The bump on his forehead would not go away, and his circulation problems were getting worse, but Gregorio Segura could not afford to see a doctor.

That was, until the uninsured 50-year-old musician heard about the expanded medical services being offered at the Arlandria Health Center in Virginia.

"This has been my salvation," Segura said as he waited to see the doctor at the clinic one night last month. It was the Alexandria resident's fourth visit since January.

"If they did not exist, I could not take care of these problems," he said.

Thanks to a new federal grant, the clinic's staff is hoping to reach more people like Segura. The health center, established in 1993, traditionally served only low-income women and children in Alexandria. The three-year, $1.85 million grant, awarded last year, means the clinic can now provide medical services to anyone who walks through the door, regardless of income, gender or where they live.

"We're breaking new ground in a number of ways," said Jennell Charles, executive director of Alexandria Neighborhood Health Services Inc., the nonprofit organization that oversees the center. "This center is one of the few of its kind in the country and the first in Northern Virginia."

The clinic expanded its services seven months ago, and word has been spreading throughout the Washington area. Chereka Elam, 23, of Oxon Hill learned about the Alexandria clinic from a friend after she found out she could no longer afford her Kaiser health plan.

"She told me about this facility that takes anybody," said Elam, a hairstylist.

Elam drove five miles to the clinic to get a checkup. The cost: $10.

"This is better for me," she said. "I pay as I come, and I can afford it."

In Prince George's, the centers run by Greater Baden Medical Services also serve people from across the region.

At the Arlandria health center, patients of all races, income levels and geographic areas trickle in, but most of the clinic's clients continue to be Latino immigrants, Charles said.

With surging health care costs and more people without insurance, the need for accessible and quality health care is not just an issue for the poor, Charles said.

"This is not poor care for poor people," she said. "It's good care for people who need health care no matter what their income, residency, race or status is."

Nationally, about 15 million people use these types of centers, and about 6 million of them are uninsured, according to the National Association of Community Health Centers. But Dan Hawkins, the association's policy director, said there are millions more who don't have access to the kinds of services these clinics provide -- even those who have insurance.

"We just released a study that shows 36 million Americans do not have a regular family doctor or a regular source of primary care," Hawkins said, adding that half of those cited have health insurance. "There is just no place for them to get the care they need."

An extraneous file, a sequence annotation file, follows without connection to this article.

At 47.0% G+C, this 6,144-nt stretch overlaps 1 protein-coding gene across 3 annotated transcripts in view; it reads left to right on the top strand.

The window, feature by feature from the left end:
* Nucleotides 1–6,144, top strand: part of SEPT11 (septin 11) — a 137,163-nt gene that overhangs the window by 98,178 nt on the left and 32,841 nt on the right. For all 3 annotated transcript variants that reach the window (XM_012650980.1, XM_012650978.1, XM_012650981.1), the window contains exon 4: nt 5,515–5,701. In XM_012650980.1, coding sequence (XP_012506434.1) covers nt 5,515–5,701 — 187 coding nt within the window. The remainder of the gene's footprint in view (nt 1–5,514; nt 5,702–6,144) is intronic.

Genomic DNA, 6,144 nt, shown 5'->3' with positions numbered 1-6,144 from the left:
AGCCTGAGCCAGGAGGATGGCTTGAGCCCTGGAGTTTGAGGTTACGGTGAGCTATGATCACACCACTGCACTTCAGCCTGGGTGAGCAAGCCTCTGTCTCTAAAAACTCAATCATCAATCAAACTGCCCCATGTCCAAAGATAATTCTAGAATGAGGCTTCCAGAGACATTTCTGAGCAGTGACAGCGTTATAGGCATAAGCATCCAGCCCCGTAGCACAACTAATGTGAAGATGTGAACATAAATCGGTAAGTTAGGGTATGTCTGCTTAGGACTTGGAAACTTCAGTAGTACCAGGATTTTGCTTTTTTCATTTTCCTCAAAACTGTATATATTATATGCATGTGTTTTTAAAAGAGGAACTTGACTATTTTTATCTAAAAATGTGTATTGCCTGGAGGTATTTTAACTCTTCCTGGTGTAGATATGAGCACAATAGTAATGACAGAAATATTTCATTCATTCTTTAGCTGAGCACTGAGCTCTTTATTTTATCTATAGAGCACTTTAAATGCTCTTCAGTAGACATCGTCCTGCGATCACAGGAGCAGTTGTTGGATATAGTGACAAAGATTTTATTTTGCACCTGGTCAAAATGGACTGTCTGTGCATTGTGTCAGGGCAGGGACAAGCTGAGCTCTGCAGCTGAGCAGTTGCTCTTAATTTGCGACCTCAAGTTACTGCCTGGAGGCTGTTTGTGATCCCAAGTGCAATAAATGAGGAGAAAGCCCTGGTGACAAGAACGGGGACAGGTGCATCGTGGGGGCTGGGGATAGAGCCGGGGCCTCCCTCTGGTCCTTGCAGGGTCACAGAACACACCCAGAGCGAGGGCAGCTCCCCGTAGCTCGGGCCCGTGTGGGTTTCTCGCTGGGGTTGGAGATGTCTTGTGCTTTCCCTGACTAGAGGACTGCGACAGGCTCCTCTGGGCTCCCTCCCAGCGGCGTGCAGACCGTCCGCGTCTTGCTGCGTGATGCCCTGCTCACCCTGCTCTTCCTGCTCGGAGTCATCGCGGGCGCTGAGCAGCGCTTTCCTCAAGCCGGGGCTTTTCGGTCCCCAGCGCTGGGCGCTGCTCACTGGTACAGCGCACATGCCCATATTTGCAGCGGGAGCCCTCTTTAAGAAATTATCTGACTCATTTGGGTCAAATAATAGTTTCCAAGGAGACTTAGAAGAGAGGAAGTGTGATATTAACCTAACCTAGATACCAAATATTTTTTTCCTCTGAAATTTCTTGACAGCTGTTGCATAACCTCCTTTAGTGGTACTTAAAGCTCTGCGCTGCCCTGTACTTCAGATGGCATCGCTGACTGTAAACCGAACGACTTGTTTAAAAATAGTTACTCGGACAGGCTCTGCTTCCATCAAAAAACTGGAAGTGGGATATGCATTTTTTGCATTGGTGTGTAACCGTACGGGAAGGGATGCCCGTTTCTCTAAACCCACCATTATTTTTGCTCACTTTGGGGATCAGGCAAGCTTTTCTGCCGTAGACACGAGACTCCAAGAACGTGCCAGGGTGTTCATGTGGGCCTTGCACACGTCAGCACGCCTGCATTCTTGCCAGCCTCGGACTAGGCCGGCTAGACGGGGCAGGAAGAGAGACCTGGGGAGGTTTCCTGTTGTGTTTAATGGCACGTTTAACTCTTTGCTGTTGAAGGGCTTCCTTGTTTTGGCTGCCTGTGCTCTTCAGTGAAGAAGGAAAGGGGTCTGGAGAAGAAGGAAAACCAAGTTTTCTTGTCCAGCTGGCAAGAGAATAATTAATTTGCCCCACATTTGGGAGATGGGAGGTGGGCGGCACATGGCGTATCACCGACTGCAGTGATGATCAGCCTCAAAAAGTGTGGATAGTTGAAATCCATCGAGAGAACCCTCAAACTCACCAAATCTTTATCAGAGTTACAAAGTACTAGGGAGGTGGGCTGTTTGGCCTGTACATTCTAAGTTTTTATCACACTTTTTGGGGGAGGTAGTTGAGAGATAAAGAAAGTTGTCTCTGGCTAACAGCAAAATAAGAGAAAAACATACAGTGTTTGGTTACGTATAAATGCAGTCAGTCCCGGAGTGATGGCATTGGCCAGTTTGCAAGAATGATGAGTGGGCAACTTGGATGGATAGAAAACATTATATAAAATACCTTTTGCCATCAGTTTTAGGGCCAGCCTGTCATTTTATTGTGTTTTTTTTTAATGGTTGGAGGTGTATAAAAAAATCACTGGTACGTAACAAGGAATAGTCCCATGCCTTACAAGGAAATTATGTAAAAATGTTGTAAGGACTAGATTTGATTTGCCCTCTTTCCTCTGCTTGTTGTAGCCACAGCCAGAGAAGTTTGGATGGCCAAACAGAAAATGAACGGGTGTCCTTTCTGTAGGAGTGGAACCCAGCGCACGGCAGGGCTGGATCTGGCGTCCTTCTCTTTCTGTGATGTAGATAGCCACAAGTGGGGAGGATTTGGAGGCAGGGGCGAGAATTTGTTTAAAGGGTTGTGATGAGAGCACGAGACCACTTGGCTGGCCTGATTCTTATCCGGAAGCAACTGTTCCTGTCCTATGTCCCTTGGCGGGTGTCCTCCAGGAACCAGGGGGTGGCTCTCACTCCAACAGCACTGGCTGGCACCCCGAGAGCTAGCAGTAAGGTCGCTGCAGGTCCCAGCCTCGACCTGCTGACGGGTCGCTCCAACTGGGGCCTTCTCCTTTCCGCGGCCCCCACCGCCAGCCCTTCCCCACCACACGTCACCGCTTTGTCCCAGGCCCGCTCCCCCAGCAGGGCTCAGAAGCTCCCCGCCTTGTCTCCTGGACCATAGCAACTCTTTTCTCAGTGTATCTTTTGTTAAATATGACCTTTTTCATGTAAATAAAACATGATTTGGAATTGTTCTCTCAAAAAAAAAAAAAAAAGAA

Rick Shinn, director of public affairs for the Virginia Primary Care Association, said the centers offer various services, based on community need, including medical, dental, preventive, behavioral and pharmaceutical services.

The 17-member staff at the Arlandria Health Center includes a medical director, two family nurse practitioners, two registered nurses, three nursing assistants and a part-time pediatrician. Clients pay for services on a sliding scale based on income, Charles said.

The clinic is at the Presidential Gardens Apartments, where a majority of residents are black and Latino, she said.

As part of the federal grant requirements, 51 percent of the clinic's 17-member board must also use the clinic, so Charles has been recruiting volunteers such as Justiniano Perla and Marlene Bonilla, both of whom have sought medical care at the clinic, to serve on the board and help with community outreach.

In particular, the clinic wants to reach out to men, who, as a group, tend to not seek medical treatment as often as women.

"We want to encourage men to come in and get medical checkups," said Roger C. Chinery, the center's medical director. In some immigrant cultures, for example, men do not seek care until there is a serious problem, he said. Since the center expanded its services to include men and adjusted its hours to accommodate people after work, Chinery said, he has seen some male patients who have never been to a doctor.

Chinery said many are suffering from illnesses that can result from neglect, such as diabetes and hypertension.

In addition to medical services, the center offers counseling and therapy. The small administrative office has brochures that address myriad mental health issues, from dealing with domestic abuse to building self-esteem.

Hawkins, of the health centers association, said that is the goal in establishing these types of clinics: affordable, accessible, quality health care.

"It's not winning the war, but it's a critically important first step," he said.

"Hopefully, it won't be the last step."

At the Arlandria Health Center, medical director Roger C. Chinery and assistant Claudia Torres treat Gregorio Segura, an uninsured musician from Alexandria. Although the majority of clients are Latino immigrants, people of all races, income levels and geographic areas seek medical care at the clinic. Medical assistant Gulnaz Rahman draws blood from Segura at the center. The clinic's staff includes a medical director, family nurse practitioners, registered nurses, nursing assistants and a part-time pediatrician.